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Archive for January, 2009

Thumbnails with glass table reflection in GDI+

Posted by Dan Byström on January 12, 2009

vistathumbnailsI’ve been playing around with image processing lately and since my last post about loading thumbnail images from files I couldn’t help myself from trying to roll my own “Web 2.0 reflection effect” directly in .NET 2.0 with no 3D support whatsoever. Actually, I think was more inspired by Windows Vista’s thumbnails (to the right) than the web.

This is what I eventually came up with:

reflectionsamples1

Although this is all easy – since there were a few things that couldn’t be done in “pure” GDI+ and then some uncommon approaches involved in my solution, I think that there may be some people out there who don’t find this totally trivial. So I thought that it might be worth writing this down.

From the original picture I work through four steps:

reflectionsteps2

1. The first step merely shrinks the original picture to the desired size and puts a frame around it. This is trivial:

	protected virtual Bitmap createFramedBitmap( Bitmap bmpSource, Size szFull )
	{
		Bitmap bmp = new Bitmap( szFull.Width, szFull.Height );
		using ( Graphics g = Graphics.FromImage( bmp ) )
		{
			g.FillRectangle( FrameBrush, 0, 0, szFull.Width, szFull.Height );
			g.DrawRectangle( BorderPen, 0, 0, szFull.Width - 1, szFull.Height - 1 );
			g.InterpolationMode = System.Drawing.Drawing2D.InterpolationMode.HighQualityBicubic;
			g.DrawImage(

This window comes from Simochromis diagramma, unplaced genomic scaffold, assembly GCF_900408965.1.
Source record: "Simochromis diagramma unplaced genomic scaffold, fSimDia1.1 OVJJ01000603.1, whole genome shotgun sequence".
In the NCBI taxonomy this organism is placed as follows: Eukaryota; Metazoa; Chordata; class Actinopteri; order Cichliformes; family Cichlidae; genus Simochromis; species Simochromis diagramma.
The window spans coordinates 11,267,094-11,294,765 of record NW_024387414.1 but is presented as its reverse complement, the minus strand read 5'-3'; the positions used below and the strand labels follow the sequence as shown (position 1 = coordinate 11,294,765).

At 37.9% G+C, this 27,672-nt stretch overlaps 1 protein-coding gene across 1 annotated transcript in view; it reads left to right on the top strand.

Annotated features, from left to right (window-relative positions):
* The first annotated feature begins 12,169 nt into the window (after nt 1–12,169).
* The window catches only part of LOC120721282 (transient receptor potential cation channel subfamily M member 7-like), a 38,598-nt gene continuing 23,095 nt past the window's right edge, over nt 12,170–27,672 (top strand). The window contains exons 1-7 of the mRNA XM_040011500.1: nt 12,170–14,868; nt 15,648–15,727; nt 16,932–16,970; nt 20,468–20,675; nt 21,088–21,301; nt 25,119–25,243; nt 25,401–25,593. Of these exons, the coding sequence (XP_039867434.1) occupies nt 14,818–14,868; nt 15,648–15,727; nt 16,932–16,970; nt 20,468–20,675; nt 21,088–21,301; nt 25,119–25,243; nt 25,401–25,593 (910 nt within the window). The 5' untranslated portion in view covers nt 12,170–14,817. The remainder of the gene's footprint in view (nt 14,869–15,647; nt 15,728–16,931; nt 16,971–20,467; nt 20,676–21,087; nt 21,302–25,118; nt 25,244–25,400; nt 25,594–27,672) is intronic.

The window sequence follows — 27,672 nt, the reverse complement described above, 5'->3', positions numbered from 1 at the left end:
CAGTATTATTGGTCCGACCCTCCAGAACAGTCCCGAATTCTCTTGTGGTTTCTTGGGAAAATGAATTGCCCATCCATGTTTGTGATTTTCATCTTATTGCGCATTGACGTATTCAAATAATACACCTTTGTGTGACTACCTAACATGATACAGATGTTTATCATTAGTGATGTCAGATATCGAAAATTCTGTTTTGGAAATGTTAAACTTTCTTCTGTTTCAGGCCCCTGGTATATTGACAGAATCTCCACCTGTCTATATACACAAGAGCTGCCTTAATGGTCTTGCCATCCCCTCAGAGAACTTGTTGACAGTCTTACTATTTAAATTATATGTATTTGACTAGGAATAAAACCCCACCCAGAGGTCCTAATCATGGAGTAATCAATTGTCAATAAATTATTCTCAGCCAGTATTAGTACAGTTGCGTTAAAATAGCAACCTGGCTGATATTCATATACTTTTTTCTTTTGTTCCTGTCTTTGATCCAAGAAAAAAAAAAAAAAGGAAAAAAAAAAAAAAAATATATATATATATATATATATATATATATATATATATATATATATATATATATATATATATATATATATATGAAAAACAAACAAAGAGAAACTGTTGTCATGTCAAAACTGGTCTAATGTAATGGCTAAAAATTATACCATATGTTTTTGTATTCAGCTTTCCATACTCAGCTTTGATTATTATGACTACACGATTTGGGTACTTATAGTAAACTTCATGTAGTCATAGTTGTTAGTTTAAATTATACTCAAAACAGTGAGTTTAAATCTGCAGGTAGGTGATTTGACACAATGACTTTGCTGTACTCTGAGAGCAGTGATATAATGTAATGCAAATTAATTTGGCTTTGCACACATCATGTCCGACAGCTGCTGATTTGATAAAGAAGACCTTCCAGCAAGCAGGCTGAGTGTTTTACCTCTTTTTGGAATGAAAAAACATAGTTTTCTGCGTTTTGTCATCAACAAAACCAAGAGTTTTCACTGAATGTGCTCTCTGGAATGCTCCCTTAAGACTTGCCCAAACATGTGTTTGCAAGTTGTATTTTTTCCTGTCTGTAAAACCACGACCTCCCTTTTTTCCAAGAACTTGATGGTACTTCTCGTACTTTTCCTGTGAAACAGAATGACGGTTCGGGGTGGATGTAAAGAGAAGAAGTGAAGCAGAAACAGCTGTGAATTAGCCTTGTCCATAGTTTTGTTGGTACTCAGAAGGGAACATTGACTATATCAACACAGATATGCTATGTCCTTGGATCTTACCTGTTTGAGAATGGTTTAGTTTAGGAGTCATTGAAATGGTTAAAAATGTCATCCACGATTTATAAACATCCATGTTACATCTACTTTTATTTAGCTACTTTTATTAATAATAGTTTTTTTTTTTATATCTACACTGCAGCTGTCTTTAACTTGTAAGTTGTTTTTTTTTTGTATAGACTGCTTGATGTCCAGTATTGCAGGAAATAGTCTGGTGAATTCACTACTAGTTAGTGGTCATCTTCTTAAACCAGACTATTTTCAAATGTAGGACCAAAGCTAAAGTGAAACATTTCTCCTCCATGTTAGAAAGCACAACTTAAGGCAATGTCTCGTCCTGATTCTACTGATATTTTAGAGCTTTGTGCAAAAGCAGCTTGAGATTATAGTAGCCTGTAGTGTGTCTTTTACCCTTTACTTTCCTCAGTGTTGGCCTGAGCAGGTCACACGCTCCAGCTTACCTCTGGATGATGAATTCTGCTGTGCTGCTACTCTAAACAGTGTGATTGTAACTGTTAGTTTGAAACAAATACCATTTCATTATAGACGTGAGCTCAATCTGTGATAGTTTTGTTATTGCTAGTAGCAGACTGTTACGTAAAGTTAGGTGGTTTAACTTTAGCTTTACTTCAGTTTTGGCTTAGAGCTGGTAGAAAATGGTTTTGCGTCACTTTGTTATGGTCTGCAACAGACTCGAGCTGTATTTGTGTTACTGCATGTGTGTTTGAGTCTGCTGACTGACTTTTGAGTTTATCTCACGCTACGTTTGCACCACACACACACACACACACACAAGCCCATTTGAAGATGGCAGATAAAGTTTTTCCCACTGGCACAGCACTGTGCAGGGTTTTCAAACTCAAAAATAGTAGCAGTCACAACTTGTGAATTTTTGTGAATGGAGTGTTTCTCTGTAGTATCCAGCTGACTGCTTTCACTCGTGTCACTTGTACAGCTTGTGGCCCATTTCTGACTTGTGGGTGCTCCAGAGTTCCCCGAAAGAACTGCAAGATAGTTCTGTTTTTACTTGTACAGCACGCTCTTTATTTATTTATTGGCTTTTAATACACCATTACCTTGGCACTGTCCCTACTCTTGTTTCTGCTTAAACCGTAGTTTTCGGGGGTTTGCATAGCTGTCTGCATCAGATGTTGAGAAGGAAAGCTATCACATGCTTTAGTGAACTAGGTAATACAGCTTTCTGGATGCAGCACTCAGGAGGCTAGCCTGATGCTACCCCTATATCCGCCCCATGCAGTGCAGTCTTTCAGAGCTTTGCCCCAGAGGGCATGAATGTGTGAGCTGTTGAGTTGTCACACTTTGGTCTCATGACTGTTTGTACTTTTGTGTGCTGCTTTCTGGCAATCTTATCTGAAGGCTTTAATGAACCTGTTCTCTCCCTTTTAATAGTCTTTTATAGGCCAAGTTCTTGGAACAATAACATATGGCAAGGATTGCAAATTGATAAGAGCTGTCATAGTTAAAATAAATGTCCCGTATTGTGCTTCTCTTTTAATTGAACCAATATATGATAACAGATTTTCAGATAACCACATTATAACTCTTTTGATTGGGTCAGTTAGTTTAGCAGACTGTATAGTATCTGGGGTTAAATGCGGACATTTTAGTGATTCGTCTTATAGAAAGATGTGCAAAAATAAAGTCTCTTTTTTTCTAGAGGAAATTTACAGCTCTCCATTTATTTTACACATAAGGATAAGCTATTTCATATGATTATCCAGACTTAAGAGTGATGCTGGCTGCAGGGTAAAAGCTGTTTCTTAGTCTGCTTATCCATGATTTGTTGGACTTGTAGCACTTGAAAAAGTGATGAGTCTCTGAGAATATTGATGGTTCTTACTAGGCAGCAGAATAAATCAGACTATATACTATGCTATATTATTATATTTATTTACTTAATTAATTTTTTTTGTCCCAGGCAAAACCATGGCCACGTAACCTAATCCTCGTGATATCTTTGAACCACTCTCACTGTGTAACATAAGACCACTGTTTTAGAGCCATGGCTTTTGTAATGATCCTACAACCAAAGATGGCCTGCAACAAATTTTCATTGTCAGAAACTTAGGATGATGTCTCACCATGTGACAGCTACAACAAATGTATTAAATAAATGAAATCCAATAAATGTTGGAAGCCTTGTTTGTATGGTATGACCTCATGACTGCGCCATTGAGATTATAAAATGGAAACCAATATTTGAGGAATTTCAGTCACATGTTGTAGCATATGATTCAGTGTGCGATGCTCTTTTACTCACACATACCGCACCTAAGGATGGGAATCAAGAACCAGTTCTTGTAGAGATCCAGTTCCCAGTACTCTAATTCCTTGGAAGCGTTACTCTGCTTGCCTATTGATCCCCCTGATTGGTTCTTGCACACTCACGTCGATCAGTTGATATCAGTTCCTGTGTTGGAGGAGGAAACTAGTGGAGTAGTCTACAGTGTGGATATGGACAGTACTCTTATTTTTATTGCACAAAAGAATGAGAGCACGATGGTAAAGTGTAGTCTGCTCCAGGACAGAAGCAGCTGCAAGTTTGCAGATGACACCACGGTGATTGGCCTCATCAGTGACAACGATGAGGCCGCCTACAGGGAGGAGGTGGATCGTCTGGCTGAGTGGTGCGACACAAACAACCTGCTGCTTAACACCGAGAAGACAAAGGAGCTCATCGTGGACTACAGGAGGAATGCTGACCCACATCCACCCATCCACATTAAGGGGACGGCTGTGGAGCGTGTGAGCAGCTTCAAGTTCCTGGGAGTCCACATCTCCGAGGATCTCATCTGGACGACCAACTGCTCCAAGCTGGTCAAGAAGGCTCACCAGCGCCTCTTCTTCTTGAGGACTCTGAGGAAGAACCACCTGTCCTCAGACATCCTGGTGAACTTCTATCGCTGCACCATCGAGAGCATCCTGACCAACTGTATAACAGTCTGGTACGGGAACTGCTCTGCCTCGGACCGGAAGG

bmpSource,
				new Rectangle( FrameWidth, FrameWidth, szFull.Width - FrameWidth * 2, szFull.Height - FrameWidth * 2 ),
				new Rectangle( Point.Empty, bmpSource.Size ),
				GraphicsUnit.Pixel );
		}
		return bmp;
	}

(Note the InterpolationMode property. It is important in order to resize the image with good quality!)

2. The second step is substantially more involved. It takes the result from step 1 and does this, all in one go:

  1. Flip the image upside down (omitting the upper and lower parts of frame, since we don’t want them to be present in the reflection).
  2. Apply a Gaussian blur convolution effect to make the image look…, well, blurred… 🙂
  3. Wash out some color to make the reflection a little bit grayish.
  4. Apply an alpha blend fall out.

Flipping the image and the color wash-out can both be done directly in GDI+. Flip either with Bitmap.RotateFlip or with a transformation matrix and use a ColorMatrix to alter the colors. But since neither a blur effect nor an alpha blend can be done without direct pixel manipulation I did it all in one go. For the blur effect, see Christian Graus excellent article series Image Processing for Dummies with C# and GDI+. I’ve blogged earlier on how to perform alpha blending previously by drawing the blend using a PathGradientBrush or a LinearGradientBrush in Soft edged images in GDI+. This time I will calculate the alpha value instead. The calculation is done once for every scan line and is located in a virtual function so that this formula can be overridden.

All four “effects” are handled in this loop:

	for ( int y = height-1 ; y >= 0 ; y-- )
	{
		byte alpha = (byte)(255 * calculateAlphaFallout( (double)(height - y) / height ));